One-woman musician and performer, Kawehi (aka: I am Kawehi), headlined on a Monday night at Barboza and drew in a very engaged crowd. A live looping artist and musician, Hawaiian native who is currently living in LA, Kawehi looped and layered live, using vocals, beat boxing, body percussion, an electronic keyboard, guitar, a looping machine, and a laptop computer. She started out each song by building upon a foundation of live background loops (vocals, percussion, instrumentation) and layered them into song – a practice that prevails amongst artists in the electronic digital genre.
Kawehi did an impressive mashup as she interpreted and drew a connection between seemingly unrelated songs (Gotye’s “Somebody That I Used To Know,” Britney Spears’s “Toxic,” and Journey’s “Don’t Stop Believin'” to name a few). Her mashup started by laying the foundation, which consisted of recording her own background vocals “oooooohs,” a finger snapping loop, and a bass riff loop. She then created a live musical collage using these same background loops as she slid from song to song.
Along these same lines, she performed a multitude of covers – the audience unsure which song she was re-creating until it all pieced together. She did one hell of a badass cover of Nirvana’s “Heart Shaped Box,” and the provocatively industrial NIN’s “Closer.” The audience sang alongside as she sang Michael Jackson’s “The Way You Make Me Feel” and Elvis Presley’s “Can’t Help Falling in Love.”
Her talent is not lost merely in cover songs. She also writes her own songs and has an EP out called Robot Heart. She opened the set with “Like Her,” and performed other songs throughout her set from the album, including the album title “Robot Heart” and “Anthem.” Her sound has R&B pop influences, and as described above, she pulls you in layer by layer as her voice invites you further with her sweet vocal innocence.
I was impressed by her live performance as she pulled me in with each layer of sounds and vocals, her amazing beat boxing, and her occasional climactic vocal projections. Kawehi, who terms herself “I am Kawehi” does indeed know who she is. She knows what she’s doing and she’s clearly enjoying it.
Seattle-based vocalist and keyboardist Julia Massey – along with Drummer Dominic Cortese – opened for Kawehi. Normally a trio with bassist Geoff B. Gibbs, that night they performed as a duo. Several days later it was announced that Gibbs would be leaving the band. That might explain why he wasn’t there. Nevertheless, Massey and Cortese entertained us with a raw and upbeat set. They performed one of my favorite songs, the tropical and resonant “Sri Ma” from the album Five Letters from Far Away. They also performed new songs from their soon to be released album, A.L.I.T.E., two of which are now additional favorites of mine: the lyrically purposeful and melodic “The Story of the Earth So Far” and “Nuclear Disarmament.” It was great being able to hear some of their new songs live, and even though they were missing one of their band members, their performance turned out to be a very electro, dreamy, and moving show!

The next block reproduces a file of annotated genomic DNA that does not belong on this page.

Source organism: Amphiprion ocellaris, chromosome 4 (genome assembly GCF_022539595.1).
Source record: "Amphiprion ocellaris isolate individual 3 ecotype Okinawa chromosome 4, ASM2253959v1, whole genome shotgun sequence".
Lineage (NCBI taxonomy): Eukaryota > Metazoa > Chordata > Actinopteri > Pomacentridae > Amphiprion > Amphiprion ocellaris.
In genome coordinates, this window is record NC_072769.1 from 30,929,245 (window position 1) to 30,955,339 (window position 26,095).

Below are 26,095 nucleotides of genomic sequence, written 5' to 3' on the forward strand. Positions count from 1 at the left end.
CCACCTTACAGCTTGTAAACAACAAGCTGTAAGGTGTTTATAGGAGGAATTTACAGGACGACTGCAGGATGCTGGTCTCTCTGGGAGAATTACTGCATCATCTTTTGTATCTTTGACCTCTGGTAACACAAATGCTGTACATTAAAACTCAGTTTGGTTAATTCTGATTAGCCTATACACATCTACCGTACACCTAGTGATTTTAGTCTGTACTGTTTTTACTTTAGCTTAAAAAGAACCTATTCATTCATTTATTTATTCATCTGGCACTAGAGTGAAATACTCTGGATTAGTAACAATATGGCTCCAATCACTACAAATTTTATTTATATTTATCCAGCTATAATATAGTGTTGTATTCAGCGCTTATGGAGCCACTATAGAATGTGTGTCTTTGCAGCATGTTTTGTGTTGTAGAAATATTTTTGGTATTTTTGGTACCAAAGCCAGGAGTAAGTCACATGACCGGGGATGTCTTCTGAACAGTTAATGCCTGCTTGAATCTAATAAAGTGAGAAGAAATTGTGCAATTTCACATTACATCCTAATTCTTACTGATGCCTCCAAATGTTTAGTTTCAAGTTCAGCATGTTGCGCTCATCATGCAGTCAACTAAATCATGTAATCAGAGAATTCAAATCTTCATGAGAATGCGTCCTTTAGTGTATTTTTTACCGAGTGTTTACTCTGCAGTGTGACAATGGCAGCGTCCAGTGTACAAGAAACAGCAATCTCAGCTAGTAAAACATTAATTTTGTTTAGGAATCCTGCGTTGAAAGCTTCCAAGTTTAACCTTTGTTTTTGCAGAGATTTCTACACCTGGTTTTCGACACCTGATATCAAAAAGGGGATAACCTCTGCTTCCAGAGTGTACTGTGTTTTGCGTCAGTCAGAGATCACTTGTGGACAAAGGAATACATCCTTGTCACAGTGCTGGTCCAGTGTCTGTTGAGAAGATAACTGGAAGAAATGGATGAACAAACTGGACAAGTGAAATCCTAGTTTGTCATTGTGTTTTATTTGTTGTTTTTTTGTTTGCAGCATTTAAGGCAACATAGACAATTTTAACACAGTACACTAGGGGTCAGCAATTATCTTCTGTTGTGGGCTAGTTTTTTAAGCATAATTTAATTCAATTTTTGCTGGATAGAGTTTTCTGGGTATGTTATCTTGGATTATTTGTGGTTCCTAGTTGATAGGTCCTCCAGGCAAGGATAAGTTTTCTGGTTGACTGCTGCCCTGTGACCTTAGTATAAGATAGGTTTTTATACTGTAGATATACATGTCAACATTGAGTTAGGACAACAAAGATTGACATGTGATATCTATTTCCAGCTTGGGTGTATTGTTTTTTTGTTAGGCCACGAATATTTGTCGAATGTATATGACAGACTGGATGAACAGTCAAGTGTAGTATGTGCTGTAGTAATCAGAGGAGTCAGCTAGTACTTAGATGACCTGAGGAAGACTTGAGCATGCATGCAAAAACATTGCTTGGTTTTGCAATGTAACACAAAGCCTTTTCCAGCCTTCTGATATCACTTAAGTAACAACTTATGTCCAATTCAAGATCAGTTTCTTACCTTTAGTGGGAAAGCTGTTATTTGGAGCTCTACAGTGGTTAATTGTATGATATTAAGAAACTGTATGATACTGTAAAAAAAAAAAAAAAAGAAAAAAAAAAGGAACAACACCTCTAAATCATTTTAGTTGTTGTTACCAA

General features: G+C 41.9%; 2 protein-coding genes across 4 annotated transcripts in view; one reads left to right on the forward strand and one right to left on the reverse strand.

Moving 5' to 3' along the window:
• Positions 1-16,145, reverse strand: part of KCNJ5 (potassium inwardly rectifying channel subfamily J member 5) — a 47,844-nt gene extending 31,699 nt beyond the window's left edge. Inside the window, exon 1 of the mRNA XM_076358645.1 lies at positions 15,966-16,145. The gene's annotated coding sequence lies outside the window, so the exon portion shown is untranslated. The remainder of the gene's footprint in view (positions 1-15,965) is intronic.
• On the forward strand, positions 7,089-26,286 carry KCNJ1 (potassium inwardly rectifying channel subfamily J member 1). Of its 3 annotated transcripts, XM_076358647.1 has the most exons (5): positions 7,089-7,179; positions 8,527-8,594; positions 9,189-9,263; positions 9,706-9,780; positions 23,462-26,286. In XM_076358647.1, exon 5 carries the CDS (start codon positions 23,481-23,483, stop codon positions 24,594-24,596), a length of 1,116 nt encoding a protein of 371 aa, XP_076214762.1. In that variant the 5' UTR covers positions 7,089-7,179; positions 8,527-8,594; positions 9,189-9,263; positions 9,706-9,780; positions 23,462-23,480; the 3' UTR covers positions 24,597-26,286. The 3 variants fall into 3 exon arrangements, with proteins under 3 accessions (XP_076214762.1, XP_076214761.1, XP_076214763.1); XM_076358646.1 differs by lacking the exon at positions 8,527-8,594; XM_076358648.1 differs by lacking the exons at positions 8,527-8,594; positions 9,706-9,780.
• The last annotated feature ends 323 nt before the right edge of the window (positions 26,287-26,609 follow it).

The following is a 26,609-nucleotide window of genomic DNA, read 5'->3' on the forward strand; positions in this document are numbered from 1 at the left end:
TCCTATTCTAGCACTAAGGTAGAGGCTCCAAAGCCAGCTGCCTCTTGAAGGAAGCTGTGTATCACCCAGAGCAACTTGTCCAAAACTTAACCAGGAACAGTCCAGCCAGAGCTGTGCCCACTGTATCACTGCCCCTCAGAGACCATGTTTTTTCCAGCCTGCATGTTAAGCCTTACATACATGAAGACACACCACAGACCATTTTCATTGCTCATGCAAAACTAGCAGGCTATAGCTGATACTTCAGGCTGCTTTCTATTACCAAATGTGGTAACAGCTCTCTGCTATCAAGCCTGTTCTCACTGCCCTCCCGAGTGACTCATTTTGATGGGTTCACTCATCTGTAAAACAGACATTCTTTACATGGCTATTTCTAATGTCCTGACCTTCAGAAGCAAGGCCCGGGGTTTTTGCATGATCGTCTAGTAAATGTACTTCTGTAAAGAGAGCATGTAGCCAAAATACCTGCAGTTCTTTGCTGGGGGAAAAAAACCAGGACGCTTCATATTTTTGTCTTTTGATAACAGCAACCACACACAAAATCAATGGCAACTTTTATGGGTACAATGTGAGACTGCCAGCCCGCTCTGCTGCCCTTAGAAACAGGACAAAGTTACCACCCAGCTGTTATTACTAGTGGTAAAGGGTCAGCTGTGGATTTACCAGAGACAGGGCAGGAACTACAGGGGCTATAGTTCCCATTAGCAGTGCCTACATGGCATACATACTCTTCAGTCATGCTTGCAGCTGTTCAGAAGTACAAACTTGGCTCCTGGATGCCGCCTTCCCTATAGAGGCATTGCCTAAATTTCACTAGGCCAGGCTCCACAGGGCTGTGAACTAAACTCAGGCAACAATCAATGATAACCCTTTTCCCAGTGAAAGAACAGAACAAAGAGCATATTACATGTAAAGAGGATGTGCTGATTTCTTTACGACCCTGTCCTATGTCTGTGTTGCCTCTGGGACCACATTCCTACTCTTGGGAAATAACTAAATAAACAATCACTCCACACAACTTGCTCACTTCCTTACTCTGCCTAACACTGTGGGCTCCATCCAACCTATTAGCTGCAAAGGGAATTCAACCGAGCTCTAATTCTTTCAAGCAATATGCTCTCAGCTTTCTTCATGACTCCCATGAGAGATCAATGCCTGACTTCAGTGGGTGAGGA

And you can pick up the new album, A.L.I.T.E. at their CD release party on November 8th at Conor Byrne. It’s apparent new things are in store!
Singer-songwriter Susy Sun, also from Seattle, started out the evening’s lineup. This was my first time ever hearing and seeing her. I was impressed by her classical piano playing, her heartfelt songwriting and soft voice. Susy is trained in classical piano and so it’s no wonder she decided to forgo her stint at Microsoft to pursue her musical career and passion. Violinist Andrew Joslyn played alongside her. I was instantly impressed by his talent and how his classical playing infused an emotional dreamland alongside Susy’s piano. The set included the heartfelt and sad songs “Down” and “Love Thing,” as well as a cover of Savage Garden’s “Truly, Madly, Deeply.” Keep an eye out for Susy Sun; she’s definitely going somewhere!